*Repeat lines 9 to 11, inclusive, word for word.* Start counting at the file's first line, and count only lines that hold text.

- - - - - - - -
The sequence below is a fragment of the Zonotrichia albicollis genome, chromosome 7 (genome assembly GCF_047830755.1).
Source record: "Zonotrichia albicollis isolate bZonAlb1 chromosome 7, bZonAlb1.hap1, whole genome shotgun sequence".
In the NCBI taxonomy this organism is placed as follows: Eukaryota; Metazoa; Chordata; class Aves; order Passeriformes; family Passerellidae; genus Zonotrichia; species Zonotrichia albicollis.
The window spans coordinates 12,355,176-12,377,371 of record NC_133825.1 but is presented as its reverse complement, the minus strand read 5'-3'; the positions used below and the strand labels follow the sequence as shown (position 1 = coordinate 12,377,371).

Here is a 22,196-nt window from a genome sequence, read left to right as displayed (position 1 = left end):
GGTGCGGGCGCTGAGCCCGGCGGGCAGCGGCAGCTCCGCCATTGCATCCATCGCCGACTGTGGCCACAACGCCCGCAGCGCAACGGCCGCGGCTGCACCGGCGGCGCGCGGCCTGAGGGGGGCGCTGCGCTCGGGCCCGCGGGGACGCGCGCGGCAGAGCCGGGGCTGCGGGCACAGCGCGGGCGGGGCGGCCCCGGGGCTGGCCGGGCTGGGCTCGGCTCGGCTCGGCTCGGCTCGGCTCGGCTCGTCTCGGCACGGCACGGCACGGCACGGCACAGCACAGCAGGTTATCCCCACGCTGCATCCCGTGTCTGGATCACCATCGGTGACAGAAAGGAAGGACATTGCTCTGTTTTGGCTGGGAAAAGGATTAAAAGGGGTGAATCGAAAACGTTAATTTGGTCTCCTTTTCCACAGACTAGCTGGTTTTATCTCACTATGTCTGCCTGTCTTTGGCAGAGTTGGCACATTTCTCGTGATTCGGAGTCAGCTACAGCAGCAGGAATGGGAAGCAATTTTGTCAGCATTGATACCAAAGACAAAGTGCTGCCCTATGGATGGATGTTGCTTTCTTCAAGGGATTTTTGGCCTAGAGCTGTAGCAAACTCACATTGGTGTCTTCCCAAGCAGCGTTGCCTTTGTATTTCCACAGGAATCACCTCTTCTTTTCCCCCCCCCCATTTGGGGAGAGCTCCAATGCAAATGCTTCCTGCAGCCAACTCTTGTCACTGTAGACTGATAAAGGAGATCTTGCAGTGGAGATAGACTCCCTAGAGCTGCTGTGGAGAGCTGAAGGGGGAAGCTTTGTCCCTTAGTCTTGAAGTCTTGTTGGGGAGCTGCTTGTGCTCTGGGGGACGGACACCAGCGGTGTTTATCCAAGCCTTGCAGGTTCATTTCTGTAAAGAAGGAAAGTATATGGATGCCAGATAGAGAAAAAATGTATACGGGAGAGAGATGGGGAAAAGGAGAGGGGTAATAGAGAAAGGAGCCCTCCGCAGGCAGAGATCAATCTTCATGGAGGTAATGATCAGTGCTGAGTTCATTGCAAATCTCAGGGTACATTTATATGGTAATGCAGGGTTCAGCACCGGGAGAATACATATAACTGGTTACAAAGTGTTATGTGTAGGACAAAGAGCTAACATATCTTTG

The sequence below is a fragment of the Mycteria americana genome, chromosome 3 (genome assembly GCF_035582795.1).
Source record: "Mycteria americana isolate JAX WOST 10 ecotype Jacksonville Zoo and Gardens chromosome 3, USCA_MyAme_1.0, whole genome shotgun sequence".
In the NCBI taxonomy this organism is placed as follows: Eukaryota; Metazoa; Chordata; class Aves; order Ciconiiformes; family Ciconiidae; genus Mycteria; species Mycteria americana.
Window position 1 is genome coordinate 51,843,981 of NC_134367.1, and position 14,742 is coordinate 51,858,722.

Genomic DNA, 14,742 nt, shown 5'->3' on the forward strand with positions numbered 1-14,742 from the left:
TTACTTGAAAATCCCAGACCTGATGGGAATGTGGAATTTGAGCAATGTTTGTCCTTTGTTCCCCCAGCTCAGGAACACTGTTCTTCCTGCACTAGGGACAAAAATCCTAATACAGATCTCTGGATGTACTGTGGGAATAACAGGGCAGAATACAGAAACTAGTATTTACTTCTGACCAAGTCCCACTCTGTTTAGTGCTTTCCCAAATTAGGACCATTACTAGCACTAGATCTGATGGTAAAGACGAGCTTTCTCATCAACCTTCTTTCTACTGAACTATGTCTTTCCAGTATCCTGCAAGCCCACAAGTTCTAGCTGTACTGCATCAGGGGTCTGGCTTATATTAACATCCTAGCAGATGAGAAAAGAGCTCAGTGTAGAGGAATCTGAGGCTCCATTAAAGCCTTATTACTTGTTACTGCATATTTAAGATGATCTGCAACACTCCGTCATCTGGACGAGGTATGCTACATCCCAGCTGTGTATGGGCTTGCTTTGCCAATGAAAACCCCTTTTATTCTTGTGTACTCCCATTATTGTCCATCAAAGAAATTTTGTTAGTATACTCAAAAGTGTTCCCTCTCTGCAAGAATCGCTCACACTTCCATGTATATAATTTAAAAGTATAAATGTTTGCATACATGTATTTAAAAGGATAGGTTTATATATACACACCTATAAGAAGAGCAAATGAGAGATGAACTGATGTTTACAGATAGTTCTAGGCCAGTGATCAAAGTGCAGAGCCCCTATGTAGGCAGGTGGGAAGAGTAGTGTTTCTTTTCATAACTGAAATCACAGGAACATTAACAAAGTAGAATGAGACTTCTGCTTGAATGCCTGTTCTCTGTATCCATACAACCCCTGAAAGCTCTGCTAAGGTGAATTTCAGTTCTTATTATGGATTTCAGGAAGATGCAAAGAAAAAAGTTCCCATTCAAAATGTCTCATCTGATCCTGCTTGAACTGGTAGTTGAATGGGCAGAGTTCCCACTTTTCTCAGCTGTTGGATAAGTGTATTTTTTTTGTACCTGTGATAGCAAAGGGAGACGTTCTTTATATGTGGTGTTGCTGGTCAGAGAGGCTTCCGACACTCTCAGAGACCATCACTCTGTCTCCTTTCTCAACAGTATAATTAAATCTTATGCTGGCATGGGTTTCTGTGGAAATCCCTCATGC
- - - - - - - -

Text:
In the NCBI taxonomy this organism is placed as follows: Eukaryota; Metazoa; Chordata; class Aves; order Ciconiiformes; family Ciconiidae; genus Mycteria; species Mycteria americana.
Window position 1 is genome coordinate 51,843,981 of NC_134367.1, and position 14,742 is coordinate 51,858,722.

Genomic DNA, 14,742 nt, shown 5'->3' on the forward strand with positions numbered 1-14,742 from the left: